Over the last several Monday nights, our boys have gone to swim lessons. While they both were very excited and continued to be mostly enthusiastic about going, Oli often had a different tone about 2 minutes into the lesson.
His instructor, with her back to Ryan and I, would ask Oli to jump into the water. She’d offer her hands. She’d try to encourage him, reassure him. He’d shake his head. Step backwards. His cheeks grew rosy. His face tense and nervous. He’d rather play it safe.
A few times she actually had to give up because he’s that stubborn. Most of the time, she would cling more tightly to him, so he felt little risk in the endeavor. One time I had to go over and inform him that he had to listen to his teacher. I mustered my best mom face to convey that staying on the edge wasn’t a safe place either.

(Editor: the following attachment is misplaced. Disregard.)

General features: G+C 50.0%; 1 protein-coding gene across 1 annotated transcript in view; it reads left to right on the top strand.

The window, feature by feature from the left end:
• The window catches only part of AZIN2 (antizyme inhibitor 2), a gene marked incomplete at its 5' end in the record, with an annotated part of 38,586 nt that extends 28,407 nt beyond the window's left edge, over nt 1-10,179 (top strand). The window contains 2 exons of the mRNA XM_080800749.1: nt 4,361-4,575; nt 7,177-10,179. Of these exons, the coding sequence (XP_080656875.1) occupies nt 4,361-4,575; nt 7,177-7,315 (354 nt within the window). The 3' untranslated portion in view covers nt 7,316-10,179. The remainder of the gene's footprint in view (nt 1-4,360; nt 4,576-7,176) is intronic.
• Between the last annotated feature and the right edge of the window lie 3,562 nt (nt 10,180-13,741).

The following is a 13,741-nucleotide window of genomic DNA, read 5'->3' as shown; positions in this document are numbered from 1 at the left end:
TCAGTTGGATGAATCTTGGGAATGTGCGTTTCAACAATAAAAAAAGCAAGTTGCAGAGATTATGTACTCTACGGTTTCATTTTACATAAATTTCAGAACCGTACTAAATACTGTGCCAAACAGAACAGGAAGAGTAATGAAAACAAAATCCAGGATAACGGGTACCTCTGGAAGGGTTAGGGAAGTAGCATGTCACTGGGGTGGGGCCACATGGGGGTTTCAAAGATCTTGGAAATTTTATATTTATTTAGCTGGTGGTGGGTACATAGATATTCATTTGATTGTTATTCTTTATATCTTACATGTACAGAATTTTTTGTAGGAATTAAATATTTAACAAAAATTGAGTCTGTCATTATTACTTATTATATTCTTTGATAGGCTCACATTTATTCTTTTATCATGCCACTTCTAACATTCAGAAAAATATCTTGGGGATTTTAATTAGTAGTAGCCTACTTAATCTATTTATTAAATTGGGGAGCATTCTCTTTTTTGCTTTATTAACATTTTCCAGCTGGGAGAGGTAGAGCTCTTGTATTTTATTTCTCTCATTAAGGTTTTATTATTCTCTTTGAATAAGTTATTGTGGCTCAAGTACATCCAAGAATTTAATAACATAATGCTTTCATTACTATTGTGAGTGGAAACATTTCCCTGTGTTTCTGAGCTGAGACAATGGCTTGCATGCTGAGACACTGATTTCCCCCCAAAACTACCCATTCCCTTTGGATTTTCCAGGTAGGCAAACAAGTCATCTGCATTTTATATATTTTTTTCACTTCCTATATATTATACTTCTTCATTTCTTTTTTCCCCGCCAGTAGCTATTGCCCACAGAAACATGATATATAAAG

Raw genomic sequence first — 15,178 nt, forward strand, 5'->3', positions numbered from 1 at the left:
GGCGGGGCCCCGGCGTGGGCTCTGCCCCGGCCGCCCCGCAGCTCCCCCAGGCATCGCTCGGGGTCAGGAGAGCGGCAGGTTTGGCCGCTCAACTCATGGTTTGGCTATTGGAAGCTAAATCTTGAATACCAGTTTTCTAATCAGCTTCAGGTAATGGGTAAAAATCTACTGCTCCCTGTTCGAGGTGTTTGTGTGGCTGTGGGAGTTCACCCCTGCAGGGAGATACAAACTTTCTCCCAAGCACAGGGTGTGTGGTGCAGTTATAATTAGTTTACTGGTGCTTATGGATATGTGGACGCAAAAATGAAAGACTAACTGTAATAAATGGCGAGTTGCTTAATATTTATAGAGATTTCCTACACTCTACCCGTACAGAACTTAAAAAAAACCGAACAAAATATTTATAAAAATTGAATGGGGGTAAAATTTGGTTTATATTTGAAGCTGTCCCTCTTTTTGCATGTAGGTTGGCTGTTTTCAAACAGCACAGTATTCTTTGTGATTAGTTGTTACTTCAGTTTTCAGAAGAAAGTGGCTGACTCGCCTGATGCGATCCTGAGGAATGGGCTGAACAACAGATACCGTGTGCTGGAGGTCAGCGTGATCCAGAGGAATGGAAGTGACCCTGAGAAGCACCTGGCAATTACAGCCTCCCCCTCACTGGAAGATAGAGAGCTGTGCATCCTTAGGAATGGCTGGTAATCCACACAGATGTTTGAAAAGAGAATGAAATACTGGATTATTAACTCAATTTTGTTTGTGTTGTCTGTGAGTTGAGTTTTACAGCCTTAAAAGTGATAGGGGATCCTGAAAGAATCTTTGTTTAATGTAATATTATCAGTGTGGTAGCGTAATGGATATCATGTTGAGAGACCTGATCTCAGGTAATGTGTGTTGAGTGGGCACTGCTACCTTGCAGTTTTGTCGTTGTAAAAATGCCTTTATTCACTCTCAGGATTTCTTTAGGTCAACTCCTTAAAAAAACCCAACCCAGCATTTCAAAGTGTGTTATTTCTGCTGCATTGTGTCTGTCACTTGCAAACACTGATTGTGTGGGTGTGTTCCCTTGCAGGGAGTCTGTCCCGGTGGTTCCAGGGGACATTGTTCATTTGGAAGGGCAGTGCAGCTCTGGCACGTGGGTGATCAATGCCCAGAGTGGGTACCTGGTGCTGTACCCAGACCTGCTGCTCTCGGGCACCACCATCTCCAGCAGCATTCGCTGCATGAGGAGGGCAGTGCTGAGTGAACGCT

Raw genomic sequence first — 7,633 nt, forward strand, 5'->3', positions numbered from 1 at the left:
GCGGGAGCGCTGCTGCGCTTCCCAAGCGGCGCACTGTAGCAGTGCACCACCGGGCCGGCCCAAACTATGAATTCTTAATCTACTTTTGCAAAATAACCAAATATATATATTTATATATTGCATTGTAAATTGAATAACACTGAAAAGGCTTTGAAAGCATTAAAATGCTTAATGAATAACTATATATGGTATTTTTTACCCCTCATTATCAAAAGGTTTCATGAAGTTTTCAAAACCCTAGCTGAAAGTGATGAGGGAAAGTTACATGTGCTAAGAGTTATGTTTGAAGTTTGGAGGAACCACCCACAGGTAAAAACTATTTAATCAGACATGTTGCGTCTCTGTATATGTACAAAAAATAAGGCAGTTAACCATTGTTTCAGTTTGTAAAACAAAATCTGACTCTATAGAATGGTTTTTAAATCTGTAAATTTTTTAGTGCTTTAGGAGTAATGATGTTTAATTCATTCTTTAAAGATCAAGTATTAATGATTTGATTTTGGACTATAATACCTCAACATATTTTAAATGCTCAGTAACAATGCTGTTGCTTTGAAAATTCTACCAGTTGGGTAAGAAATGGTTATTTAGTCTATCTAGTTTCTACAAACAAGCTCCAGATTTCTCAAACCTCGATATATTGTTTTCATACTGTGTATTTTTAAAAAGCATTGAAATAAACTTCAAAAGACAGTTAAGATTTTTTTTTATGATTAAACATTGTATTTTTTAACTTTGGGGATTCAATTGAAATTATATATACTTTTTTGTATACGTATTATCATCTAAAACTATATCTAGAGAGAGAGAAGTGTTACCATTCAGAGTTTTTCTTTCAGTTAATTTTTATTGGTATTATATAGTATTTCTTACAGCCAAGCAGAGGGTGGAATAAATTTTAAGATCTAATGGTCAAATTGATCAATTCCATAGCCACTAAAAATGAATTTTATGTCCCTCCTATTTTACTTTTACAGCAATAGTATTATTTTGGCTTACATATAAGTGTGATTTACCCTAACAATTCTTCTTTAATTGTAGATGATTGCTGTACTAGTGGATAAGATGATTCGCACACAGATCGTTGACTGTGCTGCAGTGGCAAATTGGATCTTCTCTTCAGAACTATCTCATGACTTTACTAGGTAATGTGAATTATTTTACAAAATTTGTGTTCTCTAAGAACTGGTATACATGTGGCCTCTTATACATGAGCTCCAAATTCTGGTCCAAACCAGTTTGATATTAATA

The thing about fear and anxiety is that the only way to deal with it is to run right through. The only way to master it, rather than let it master you, is to jump right in and realize you’re just fine. Even if it’s startling and scary, sitting on the edge isn’t a safe life. It’s a life ruled by fear. And most of the time, when we jump in, we discover the risk was worth it and we actually are quite safe.